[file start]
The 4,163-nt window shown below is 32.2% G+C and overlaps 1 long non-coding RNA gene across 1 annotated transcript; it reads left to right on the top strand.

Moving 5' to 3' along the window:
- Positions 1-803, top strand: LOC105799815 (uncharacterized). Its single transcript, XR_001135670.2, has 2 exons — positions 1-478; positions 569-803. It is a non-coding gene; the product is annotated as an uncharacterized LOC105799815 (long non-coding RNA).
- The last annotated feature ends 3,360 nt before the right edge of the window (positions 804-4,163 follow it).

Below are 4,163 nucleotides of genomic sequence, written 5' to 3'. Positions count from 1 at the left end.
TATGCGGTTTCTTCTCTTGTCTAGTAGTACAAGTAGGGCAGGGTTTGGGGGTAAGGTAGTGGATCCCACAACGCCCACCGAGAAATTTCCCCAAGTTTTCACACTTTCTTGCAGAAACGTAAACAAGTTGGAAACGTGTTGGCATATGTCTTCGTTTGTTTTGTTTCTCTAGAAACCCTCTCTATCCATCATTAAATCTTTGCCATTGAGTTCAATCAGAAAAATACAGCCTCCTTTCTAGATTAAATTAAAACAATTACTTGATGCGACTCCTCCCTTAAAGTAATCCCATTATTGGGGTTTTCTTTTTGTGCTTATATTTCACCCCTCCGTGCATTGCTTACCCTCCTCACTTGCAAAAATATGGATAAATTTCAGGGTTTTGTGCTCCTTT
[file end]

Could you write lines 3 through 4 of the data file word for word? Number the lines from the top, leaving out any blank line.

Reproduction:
- Positions 1-803, top strand: LOC105799815 (uncharacterized). Its single transcript, XR_001135670.2, has 2 exons — positions 1-478; positions 569-803. It is a non-coding gene; the product is annotated as an uncharacterized LOC105799815 (long non-coding RNA).
- The last annotated feature ends 3,360 nt before the right edge of the window (positions 804-4,163 follow it).